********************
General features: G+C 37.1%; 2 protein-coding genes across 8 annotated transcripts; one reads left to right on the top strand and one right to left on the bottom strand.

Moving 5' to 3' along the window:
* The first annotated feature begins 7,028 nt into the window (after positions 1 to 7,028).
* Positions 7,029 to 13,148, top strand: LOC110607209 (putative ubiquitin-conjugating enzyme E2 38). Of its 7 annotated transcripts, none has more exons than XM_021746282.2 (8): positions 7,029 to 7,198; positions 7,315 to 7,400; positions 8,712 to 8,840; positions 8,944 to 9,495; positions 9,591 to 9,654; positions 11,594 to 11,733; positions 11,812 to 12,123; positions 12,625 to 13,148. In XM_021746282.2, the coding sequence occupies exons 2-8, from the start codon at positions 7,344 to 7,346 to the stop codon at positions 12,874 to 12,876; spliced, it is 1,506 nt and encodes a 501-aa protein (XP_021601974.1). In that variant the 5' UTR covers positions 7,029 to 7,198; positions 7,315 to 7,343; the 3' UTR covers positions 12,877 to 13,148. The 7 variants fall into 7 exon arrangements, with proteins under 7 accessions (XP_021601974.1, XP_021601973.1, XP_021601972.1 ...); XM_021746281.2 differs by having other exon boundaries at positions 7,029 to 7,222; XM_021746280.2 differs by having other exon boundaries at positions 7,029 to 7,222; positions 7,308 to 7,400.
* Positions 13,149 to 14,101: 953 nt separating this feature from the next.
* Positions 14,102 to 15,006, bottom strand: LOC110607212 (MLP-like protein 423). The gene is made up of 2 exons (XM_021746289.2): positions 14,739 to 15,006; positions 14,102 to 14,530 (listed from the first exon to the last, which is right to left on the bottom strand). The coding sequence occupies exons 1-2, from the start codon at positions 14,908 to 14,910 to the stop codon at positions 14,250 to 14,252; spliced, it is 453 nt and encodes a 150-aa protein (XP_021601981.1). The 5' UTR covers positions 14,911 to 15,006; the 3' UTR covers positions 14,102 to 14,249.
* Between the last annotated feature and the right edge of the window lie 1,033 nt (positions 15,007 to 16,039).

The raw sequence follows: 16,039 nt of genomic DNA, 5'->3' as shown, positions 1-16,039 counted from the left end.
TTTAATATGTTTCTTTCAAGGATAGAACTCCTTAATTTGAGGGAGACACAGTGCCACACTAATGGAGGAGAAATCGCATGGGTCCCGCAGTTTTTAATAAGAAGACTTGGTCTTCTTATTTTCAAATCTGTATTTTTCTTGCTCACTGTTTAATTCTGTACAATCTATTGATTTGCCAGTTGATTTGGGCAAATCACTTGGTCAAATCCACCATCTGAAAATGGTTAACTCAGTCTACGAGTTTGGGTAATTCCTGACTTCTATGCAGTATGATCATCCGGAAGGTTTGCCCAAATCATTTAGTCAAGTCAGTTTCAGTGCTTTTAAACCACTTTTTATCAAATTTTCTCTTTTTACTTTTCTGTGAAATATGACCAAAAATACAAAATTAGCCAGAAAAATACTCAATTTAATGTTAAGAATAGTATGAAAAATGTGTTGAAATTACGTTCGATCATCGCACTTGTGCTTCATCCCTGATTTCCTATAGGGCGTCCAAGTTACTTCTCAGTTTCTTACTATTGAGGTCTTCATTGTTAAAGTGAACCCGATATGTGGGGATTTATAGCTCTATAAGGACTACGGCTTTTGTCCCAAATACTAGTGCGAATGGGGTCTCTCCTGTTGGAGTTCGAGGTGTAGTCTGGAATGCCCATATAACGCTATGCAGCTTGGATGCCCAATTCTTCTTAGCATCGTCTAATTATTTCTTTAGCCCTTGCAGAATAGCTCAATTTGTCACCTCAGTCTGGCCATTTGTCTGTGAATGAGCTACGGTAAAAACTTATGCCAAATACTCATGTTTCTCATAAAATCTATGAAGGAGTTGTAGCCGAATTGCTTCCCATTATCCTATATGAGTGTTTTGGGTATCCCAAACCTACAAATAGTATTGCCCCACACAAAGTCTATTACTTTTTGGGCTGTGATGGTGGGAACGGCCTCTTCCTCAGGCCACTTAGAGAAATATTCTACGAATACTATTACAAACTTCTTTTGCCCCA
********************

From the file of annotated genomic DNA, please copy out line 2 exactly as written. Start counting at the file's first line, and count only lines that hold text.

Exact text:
Moving 5' to 3' along the window: